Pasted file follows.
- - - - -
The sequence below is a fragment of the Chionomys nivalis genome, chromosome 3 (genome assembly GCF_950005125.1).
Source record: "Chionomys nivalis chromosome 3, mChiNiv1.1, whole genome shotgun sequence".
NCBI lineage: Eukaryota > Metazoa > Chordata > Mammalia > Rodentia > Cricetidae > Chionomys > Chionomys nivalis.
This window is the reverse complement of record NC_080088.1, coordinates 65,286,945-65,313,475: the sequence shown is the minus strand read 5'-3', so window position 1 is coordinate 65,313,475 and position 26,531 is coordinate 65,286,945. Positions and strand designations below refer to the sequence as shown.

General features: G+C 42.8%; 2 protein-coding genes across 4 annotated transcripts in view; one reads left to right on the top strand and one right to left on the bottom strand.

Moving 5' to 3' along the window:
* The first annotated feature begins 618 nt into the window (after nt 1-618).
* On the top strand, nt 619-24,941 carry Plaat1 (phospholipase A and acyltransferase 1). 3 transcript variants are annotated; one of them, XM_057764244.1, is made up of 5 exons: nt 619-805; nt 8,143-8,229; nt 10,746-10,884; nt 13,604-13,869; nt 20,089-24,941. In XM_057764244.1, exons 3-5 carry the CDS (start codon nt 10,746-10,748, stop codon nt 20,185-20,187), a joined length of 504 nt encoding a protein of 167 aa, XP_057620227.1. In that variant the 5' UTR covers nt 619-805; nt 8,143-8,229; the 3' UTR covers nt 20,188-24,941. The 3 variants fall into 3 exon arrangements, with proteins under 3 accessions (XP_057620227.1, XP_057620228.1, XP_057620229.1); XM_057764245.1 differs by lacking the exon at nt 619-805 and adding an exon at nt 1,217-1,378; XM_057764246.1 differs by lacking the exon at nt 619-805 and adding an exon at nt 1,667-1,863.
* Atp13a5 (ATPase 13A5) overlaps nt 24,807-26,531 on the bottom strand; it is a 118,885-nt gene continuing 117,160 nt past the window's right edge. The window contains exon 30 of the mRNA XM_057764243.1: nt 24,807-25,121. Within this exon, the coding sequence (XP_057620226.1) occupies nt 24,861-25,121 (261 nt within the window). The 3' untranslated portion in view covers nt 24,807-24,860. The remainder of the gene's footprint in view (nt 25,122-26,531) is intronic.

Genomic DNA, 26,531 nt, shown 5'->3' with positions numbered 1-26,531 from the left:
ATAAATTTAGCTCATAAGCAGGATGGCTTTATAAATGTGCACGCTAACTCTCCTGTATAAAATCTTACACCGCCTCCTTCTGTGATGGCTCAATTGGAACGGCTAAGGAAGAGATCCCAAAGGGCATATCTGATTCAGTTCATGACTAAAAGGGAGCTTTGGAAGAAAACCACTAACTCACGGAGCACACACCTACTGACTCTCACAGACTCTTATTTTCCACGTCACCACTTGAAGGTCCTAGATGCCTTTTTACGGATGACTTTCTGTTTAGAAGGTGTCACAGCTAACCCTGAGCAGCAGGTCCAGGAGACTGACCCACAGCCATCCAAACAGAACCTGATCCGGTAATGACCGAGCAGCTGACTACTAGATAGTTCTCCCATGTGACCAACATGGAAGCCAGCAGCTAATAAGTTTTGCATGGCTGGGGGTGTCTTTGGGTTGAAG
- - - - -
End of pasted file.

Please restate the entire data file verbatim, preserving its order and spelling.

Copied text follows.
The sequence below is a fragment of the Chionomys nivalis genome, chromosome 3 (genome assembly GCF_950005125.1).
Source record: "Chionomys nivalis chromosome 3, mChiNiv1.1, whole genome shotgun sequence".
NCBI lineage: Eukaryota > Metazoa > Chordata > Mammalia > Rodentia > Cricetidae > Chionomys > Chionomys nivalis.
This window is the reverse complement of record NC_080088.1, coordinates 65,286,945-65,313,475: the sequence shown is the minus strand read 5'-3', so window position 1 is coordinate 65,313,475 and position 26,531 is coordinate 65,286,945. Positions and strand designations below refer to the sequence as shown.

General features: G+C 42.8%; 2 protein-coding genes across 4 annotated transcripts in view; one reads left to right on the top strand and one right to left on the bottom strand.

Moving 5' to 3' along the window:
* The first annotated feature begins 618 nt into the window (after nt 1-618).
* On the top strand, nt 619-24,941 carry Plaat1 (phospholipase A and acyltransferase 1). 3 transcript variants are annotated; one of them, XM_057764244.1, is made up of 5 exons: nt 619-805; nt 8,143-8,229; nt 10,746-10,884; nt 13,604-13,869; nt 20,089-24,941. In XM_057764244.1, exons 3-5 carry the CDS (start codon nt 10,746-10,748, stop codon nt 20,185-20,187), a joined length of 504 nt encoding a protein of 167 aa, XP_057620227.1. In that variant the 5' UTR covers nt 619-805; nt 8,143-8,229; the 3' UTR covers nt 20,188-24,941. The 3 variants fall into 3 exon arrangements, with proteins under 3 accessions (XP_057620227.1, XP_057620228.1, XP_057620229.1); XM_057764245.1 differs by lacking the exon at nt 619-805 and adding an exon at nt 1,217-1,378; XM_057764246.1 differs by lacking the exon at nt 619-805 and adding an exon at nt 1,667-1,863.
* Atp13a5 (ATPase 13A5) overlaps nt 24,807-26,531 on the bottom strand; it is a 118,885-nt gene continuing 117,160 nt past the window's right edge. The window contains exon 30 of the mRNA XM_057764243.1: nt 24,807-25,121. Within this exon, the coding sequence (XP_057620226.1) occupies nt 24,861-25,121 (261 nt within the window). The 3' untranslated portion in view covers nt 24,807-24,860. The remainder of the gene's footprint in view (nt 25,122-26,531) is intronic.

Genomic DNA, 26,531 nt, shown 5'->3' with positions numbered 1-26,531 from the left:
ATAAATTTAGCTCATAAGCAGGATGGCTTTATAAATGTGCACGCTAACTCTCCTGTATAAAATCTTACACCGCCTCCTTCTGTGATGGCTCAATTGGAACGGCTAAGGAAGAGATCCCAAAGGGCATATCTGATTCAGTTCATGACTAAAAGGGAGCTTTGGAAGAAAACCACTAACTCACGGAGCACACACCTACTGACTCTCACAGACTCTTATTTTCCACGTCACCACTTGAAGGTCCTAGATGCCTTTTTACGGATGACTTTCTGTTTAGAAGGTGTCACAGCTAACCCTGAGCAGCAGGTCCAGGAGACTGACCCACAGCCATCCAAACAGAACCTGATCCGGTAATGACCGAGCAGCTGACTACTAGATAGTTCTCCCATGTGACCAACATGGAAGCCAGCAGCTAATAAGTTTTGCATGGCTGGGGGTGTCTTTGGGTTGAAG